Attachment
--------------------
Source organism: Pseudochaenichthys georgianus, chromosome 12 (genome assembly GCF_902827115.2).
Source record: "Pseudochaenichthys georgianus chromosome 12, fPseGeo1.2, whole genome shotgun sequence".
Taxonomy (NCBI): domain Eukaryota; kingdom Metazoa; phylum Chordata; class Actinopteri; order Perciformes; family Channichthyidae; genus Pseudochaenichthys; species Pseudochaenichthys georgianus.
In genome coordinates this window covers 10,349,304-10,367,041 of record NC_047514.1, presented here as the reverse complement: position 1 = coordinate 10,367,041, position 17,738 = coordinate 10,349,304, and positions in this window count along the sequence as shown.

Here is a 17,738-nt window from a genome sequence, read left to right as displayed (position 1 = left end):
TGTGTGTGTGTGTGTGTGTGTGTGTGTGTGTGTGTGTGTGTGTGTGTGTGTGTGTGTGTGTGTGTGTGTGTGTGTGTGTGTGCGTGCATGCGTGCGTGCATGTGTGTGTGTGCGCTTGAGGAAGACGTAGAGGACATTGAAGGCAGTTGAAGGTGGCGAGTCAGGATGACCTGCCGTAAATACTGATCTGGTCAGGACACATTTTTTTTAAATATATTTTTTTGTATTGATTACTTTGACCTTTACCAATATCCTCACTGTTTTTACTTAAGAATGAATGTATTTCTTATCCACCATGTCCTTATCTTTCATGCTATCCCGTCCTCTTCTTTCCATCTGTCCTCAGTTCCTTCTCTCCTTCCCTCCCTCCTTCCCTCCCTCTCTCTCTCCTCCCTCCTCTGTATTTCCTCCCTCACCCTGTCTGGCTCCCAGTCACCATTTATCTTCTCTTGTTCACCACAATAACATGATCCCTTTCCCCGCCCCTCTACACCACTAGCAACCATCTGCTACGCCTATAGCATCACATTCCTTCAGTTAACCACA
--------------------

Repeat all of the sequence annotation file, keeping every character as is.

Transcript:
Source organism: Pseudochaenichthys georgianus, chromosome 12 (genome assembly GCF_902827115.2).
Source record: "Pseudochaenichthys georgianus chromosome 12, fPseGeo1.2, whole genome shotgun sequence".
Taxonomy (NCBI): domain Eukaryota; kingdom Metazoa; phylum Chordata; class Actinopteri; order Perciformes; family Channichthyidae; genus Pseudochaenichthys; species Pseudochaenichthys georgianus.
In genome coordinates this window covers 10,349,304-10,367,041 of record NC_047514.1, presented here as the reverse complement: position 1 = coordinate 10,367,041, position 17,738 = coordinate 10,349,304, and positions in this window count along the sequence as shown.

Here is a 17,738-nt window from a genome sequence, read left to right as displayed (position 1 = left end):
TGTGTGTGTGTGTGTGTGTGTGTGTGTGTGTGTGTGTGTGTGTGTGTGTGTGTGTGTGTGTGTGTGTGTGTGTGTGTGTGTGCGTGCATGCGTGCGTGCATGTGTGTGTGTGCGCTTGAGGAAGACGTAGAGGACATTGAAGGCAGTTGAAGGTGGCGAGTCAGGATGACCTGCCGTAAATACTGATCTGGTCAGGACACATTTTTTTTAAATATATTTTTTTGTATTGATTACTTTGACCTTTACCAATATCCTCACTGTTTTTACTTAAGAATGAATGTATTTCTTATCCACCATGTCCTTATCTTTCATGCTATCCCGTCCTCTTCTTTCCATCTGTCCTCAGTTCCTTCTCTCCTTCCCTCCCTCCTTCCCTCCCTCTCTCTCTCCTCCCTCCTCTGTATTTCCTCCCTCACCCTGTCTGGCTCCCAGTCACCATTTATCTTCTCTTGTTCACCACAATAACATGATCCCTTTCCCCGCCCCTCTACACCACTAGCAACCATCTGCTACGCCTATAGCATCACATTCCTTCAGTTAACCACA